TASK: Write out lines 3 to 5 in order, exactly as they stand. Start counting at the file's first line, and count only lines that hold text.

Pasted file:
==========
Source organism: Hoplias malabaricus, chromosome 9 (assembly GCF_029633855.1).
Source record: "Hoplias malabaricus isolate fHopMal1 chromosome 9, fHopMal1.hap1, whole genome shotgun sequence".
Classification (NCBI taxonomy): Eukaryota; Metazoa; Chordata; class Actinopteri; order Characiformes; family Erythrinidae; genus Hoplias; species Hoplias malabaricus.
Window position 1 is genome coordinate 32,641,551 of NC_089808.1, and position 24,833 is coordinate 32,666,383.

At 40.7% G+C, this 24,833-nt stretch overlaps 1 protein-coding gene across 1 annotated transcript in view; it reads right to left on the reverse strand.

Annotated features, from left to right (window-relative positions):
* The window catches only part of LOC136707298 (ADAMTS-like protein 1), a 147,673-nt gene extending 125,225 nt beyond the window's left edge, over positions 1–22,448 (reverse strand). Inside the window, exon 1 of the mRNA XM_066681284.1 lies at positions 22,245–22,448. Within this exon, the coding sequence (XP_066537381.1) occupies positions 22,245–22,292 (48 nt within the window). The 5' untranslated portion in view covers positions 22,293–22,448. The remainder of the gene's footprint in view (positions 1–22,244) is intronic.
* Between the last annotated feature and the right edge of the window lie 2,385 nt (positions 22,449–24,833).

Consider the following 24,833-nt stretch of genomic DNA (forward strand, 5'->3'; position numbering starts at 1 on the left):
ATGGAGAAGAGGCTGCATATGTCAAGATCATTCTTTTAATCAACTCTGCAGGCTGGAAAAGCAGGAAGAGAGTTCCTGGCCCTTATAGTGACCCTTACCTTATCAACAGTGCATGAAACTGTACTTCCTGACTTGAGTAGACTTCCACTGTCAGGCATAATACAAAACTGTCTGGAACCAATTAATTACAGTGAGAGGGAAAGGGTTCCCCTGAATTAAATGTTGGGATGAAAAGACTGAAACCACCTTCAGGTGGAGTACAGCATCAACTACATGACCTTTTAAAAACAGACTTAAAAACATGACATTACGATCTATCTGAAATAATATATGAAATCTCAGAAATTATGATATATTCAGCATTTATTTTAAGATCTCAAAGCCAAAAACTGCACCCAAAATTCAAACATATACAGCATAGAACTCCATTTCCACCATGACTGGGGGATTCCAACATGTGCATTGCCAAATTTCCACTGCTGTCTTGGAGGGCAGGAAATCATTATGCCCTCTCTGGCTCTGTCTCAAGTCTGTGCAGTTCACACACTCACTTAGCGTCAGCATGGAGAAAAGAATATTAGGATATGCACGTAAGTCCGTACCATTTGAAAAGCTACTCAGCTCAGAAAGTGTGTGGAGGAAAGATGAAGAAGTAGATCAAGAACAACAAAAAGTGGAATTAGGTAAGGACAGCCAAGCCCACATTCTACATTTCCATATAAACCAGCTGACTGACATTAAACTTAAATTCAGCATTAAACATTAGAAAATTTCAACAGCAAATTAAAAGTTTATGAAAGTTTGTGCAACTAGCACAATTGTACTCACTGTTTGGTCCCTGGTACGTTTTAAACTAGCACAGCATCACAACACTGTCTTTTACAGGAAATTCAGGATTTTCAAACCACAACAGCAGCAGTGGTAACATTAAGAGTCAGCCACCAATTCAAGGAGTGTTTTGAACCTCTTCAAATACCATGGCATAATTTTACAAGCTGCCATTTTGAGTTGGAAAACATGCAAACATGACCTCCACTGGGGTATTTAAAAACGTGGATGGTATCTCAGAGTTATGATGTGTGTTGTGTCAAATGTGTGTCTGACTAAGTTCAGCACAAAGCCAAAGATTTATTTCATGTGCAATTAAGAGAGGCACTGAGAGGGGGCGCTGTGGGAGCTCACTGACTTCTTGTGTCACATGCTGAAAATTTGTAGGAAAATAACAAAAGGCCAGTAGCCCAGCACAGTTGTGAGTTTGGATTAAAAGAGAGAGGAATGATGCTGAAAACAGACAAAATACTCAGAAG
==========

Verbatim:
Classification (NCBI taxonomy): Eukaryota; Metazoa; Chordata; class Actinopteri; order Characiformes; family Erythrinidae; genus Hoplias; species Hoplias malabaricus.
Window position 1 is genome coordinate 32,641,551 of NC_089808.1, and position 24,833 is coordinate 32,666,383.

At 40.7% G+C, this 24,833-nt stretch overlaps 1 protein-coding gene across 1 annotated transcript in view; it reads right to left on the reverse strand.